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FRENCH OAK vs. EUROPEAN OAK

French Oak is from managed forests with sustainable logging practices that began over 300 years ago.  The result is the ability to harvest mature lumber while still paying strict attention to the ecology and future generations as only the French can.

 

Timber that is processed in France is separated into four sections according to its usage.

1. The “Barrel Cut”: the base of the tree, known as the A-section is used for barrels

2 & 3. The “Parquet Cut”:  the middle of the tree, are used for joinery or flooring

4. D-section is used for external applications, such as railway sleepers.

 

French Oak is processed and graded using strict guidelines by FNB, which manages many of the saw millers in France, they have very clear grading rules and methods for drying. Many products made with French Oak have single origin material, which guarantees consistency and the quality of the finished product.

 

There are a few distinct qualities that set French Oak apart from European Oak as well as Oaks from America and China. One inherent difference is that the tannin content is much higher in French Oak than all other oaks. Tannin allows for different tones and colors that cannot be found in other oak.  As well, a tighter grain structure produces a more dense timber that is suitable for flooring and more stable in harsher climates.

 

European Oak comes from any Oak tree, anywhere in Europe. The age and species of the Oak does not matter, as long as it is an Oak from Europe. The source of this timber is not regulated, meaning that the age of trees, species and parts of the trees used are not controlled. The processing and grading regulations for European Oak differ between countries, however many countries that manufacture using this Oak purchase their material from a variety of suppliers. The end result is a mixed source in the finished product.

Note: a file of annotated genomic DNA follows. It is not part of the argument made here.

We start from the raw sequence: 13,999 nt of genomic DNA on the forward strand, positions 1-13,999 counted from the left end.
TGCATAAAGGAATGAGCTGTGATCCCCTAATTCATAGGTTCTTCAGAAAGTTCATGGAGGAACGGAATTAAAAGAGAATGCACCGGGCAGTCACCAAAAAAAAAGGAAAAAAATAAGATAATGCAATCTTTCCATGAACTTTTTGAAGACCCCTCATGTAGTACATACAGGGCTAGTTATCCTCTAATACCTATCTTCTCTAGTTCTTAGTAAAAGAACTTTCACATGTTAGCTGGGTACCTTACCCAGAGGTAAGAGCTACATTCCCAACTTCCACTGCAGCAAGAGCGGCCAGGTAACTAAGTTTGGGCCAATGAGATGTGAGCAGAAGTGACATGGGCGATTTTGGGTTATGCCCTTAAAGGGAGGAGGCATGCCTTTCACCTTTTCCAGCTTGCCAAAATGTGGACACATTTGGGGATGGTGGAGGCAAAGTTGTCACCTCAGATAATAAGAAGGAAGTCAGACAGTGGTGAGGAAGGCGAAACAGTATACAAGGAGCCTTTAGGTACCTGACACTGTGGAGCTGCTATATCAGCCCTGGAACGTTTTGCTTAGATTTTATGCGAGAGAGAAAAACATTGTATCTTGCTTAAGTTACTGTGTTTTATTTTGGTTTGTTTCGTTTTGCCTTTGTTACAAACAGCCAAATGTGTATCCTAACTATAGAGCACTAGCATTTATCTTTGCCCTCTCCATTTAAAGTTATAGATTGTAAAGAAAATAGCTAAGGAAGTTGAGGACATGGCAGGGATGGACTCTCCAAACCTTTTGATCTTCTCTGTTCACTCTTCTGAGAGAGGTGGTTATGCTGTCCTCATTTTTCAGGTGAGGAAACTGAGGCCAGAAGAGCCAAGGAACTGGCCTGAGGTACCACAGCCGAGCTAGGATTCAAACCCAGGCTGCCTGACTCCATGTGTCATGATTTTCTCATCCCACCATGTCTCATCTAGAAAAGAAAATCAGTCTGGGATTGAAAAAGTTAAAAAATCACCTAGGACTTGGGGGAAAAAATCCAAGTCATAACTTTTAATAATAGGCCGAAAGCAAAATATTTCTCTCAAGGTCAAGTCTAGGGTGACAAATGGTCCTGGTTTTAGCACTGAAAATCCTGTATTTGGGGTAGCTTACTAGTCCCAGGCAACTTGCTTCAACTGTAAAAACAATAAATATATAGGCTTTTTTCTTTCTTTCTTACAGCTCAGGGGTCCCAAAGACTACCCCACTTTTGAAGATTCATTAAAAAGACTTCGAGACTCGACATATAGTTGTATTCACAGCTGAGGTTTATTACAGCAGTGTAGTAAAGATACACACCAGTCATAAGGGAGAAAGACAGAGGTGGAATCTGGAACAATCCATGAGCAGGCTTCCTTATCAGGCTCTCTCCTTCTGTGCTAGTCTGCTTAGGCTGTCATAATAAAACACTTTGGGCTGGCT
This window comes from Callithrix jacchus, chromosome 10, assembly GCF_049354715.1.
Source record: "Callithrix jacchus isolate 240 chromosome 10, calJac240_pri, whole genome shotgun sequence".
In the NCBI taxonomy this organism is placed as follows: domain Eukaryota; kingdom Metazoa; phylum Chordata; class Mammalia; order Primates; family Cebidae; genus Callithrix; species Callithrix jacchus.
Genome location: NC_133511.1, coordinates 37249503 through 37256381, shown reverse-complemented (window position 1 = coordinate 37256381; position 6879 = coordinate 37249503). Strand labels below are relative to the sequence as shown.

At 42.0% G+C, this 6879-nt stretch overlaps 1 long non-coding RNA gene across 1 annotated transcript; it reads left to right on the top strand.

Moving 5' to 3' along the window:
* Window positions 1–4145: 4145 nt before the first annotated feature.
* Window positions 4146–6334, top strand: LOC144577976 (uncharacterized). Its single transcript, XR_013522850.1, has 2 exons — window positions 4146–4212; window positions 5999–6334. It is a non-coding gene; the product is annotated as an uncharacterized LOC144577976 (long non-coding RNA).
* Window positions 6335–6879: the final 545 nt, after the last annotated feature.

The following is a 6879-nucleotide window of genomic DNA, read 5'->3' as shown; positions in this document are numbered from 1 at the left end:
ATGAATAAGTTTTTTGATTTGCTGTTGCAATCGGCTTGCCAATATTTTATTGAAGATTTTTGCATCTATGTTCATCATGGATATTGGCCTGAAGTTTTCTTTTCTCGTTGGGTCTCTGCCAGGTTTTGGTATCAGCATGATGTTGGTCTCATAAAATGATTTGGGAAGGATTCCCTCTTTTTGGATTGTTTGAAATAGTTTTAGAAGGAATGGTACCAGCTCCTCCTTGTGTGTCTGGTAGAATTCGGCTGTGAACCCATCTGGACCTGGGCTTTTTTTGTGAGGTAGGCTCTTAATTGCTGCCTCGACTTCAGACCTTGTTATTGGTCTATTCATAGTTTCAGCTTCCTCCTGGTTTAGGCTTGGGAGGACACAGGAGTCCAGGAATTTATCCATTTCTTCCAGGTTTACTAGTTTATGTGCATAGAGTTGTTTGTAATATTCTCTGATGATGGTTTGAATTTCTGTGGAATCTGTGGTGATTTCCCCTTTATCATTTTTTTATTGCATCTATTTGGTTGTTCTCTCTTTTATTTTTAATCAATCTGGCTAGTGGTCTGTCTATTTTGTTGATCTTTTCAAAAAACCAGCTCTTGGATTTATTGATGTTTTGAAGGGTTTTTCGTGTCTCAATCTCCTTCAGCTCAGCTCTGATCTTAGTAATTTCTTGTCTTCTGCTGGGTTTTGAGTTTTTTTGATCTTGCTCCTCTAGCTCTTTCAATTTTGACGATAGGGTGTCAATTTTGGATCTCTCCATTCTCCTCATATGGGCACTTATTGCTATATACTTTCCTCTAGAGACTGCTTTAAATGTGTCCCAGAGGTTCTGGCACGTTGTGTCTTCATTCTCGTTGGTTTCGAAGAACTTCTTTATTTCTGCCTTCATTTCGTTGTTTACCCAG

What does "CERTIFIED FRENCH OAK" mean?  

 

French Oak must be one of two commercially sourced trees from France that have been obtained through approved purchase methods. Saw millers cannot go into the forest and cut down trees without having purchased tress and agreeing to replant removed trees.

 

The cost of Oak throughout Europe is relatively the same, the difference in price is the value added through replanting, selected logging practices and raw log processing requirements. Many Eastern European countries do not have these which results in the finished product being substantially cheaper.

 

French Oak is obtained from France, and transported with correct chain of custody documents which declare country of harvest, species and origin.